Molly Ness

It's a tough problem. But in my opinion, it is an inexcusable problem. And I'm referring to book deserts themselves as the problem. And it's an over- it's a problem we can overcome. And some of the work I'm doing in this podcast by showcasing how people are overcoming this- these book deserts- is to say here are some creative solutions around this problem. Let’s group think together. Let's learn from other literacy leaders in the field who have done this work to increase access. And I also when I talk about book deserts, my belief is it's more than just a matter of access. Certainly, we can give lots of books to kids, but to really engage kids as readers and to set them up as lifelong readers, it takes more than just a physical book. It takes creating a culture of literacy. And so, when you talk about the peace and quiet of engaging with a book, we need to foster communities where people are talking about what they're reading. And there is a space and a time and a respect for book culture and for reading life. So that actually leads to my final question, which I ask of every guest because I very much believe that overcoming book deserts entails really engaging in conversations about their literacy lives and our reading practices. I'd like to ask people to choose one. And I know this is a very difficult task as a lifelong reader. Choose one book from your past or present that forever has changed you as a reader and as a person. What would that be?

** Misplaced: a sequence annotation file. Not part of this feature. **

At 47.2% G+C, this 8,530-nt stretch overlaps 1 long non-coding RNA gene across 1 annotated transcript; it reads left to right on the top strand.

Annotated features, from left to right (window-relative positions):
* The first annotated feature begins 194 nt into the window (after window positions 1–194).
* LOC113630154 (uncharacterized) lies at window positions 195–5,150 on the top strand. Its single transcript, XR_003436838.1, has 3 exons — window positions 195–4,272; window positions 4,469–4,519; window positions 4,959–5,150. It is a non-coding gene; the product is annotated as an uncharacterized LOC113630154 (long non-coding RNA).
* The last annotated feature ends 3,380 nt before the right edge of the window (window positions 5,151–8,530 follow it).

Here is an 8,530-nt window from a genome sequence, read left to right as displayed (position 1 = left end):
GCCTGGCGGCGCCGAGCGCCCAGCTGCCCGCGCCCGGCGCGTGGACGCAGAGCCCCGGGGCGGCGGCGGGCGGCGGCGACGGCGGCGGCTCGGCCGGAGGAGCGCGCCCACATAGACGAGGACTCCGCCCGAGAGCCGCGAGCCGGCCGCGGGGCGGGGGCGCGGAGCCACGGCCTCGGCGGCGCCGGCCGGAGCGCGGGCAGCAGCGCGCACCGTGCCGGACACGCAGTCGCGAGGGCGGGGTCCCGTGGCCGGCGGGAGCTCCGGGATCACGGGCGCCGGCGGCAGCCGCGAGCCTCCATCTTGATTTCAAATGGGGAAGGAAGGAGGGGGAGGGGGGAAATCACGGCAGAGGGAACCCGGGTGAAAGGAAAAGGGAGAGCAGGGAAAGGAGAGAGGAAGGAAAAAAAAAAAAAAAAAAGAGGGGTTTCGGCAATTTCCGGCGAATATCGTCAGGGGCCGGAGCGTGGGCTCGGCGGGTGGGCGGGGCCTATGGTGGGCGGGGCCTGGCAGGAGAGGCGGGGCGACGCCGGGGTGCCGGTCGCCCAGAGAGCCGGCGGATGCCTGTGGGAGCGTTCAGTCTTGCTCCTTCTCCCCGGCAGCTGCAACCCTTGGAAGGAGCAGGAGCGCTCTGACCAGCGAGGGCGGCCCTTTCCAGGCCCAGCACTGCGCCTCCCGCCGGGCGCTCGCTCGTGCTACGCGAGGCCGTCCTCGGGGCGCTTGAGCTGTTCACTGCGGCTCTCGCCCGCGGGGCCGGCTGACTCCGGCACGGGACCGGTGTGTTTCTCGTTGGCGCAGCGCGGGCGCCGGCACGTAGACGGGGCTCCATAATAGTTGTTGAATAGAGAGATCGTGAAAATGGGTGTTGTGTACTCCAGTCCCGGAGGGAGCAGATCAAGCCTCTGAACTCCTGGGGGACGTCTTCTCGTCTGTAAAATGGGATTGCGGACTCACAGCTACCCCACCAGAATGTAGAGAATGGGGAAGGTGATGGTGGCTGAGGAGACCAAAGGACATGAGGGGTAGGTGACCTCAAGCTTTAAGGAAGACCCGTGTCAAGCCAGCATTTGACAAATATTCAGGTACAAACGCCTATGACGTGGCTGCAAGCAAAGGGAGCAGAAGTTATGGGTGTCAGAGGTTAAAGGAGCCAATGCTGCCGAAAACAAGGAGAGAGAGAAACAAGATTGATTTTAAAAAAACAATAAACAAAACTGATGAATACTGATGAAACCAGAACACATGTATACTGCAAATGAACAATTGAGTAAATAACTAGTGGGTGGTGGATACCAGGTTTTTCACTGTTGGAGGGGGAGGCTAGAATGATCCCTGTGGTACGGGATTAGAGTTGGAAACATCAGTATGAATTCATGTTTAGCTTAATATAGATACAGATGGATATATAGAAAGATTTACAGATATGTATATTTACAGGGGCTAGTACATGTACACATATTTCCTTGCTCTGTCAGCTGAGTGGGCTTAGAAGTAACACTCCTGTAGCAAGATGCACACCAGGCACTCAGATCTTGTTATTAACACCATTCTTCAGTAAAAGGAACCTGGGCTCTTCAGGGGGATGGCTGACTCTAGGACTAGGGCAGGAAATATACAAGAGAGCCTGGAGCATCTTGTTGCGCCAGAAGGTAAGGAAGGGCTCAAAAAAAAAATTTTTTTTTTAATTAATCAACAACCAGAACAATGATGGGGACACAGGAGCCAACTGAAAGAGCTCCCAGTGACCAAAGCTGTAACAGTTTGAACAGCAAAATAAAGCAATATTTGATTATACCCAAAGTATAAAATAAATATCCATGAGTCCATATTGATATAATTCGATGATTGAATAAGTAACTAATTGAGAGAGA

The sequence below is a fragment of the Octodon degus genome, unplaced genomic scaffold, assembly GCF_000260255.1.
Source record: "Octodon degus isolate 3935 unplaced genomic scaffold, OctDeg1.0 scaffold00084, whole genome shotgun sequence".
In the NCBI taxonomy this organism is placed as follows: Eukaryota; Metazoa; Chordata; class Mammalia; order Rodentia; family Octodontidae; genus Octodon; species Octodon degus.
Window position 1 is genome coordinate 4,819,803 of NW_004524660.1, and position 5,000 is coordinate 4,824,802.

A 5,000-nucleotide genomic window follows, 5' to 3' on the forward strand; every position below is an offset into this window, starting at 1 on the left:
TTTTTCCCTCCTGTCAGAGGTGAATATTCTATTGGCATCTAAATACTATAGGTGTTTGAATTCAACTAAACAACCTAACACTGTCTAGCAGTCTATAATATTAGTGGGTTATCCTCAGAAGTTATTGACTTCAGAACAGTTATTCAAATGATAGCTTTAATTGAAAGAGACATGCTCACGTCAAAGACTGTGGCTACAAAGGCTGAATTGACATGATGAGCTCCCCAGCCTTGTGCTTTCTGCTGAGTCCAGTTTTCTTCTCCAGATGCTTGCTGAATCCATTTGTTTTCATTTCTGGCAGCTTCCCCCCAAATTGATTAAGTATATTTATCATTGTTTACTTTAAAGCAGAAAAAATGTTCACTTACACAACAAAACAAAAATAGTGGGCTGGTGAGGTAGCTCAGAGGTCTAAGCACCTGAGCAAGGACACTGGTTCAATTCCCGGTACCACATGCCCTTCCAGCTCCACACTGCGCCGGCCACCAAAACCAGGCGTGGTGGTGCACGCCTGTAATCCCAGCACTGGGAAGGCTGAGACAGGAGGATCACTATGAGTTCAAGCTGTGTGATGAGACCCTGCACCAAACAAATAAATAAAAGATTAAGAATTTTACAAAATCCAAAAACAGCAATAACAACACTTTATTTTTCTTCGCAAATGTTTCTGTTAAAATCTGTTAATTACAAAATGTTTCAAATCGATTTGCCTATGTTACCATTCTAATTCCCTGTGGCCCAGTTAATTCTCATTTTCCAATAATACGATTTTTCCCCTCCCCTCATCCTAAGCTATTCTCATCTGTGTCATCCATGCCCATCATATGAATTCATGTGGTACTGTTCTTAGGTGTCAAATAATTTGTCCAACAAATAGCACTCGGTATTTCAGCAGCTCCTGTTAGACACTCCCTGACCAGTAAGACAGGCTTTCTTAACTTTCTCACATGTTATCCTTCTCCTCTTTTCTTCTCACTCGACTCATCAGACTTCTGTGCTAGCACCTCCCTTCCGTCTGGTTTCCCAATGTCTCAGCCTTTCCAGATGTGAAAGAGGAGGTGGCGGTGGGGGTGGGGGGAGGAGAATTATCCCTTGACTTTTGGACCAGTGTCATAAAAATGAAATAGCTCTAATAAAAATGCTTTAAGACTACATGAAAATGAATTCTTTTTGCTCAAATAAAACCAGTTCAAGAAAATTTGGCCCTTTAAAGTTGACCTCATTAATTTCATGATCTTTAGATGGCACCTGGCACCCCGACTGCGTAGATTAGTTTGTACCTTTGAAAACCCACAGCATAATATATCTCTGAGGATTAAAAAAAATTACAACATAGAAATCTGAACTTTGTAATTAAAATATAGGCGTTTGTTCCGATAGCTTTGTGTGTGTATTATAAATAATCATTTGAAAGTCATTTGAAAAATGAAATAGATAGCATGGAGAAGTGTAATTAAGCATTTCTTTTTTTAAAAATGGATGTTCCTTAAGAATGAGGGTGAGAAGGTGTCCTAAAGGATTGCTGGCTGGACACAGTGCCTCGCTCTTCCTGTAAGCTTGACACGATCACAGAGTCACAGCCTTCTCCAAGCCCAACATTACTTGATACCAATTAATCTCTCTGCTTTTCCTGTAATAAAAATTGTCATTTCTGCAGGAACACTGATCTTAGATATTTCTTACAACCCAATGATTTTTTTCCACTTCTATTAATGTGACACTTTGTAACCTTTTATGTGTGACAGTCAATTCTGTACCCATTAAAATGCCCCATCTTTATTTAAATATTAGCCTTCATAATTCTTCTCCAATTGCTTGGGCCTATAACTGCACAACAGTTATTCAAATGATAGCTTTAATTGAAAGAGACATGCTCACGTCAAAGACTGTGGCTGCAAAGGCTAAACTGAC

Meghan Cox Gurdon

Oh, I actually this is my favorite question because I actually find it really easy one to answer. For me, the book is A Tree Grows in Brooklyn by Betty Smith. And I was given a tattered copy of this book from by my aunt when I was 11 years old. She saw it. We were passing some kind of some sort of scruffy bookstore. I'm not sure what it was. And it was maybe 50 cents didn't have, you know, it's dust jacket or anything. And she said, oh, you must read this. Which, of course, that's evangelizing about the books we love is a great way to spread a culture of reading, right? A Tree Grows in Brooklyn is about I mean, I was a poor child. It's about a poor child. I identified in all sorts of different ways with the character Francie Nolan, the main character. But there is a passage in if you if you'll forgive me, Molly, I'm going to just read a little bit from it because…

 

Molly Ness

I get a read-aloud, please!

 

Meghan Cox Gurdon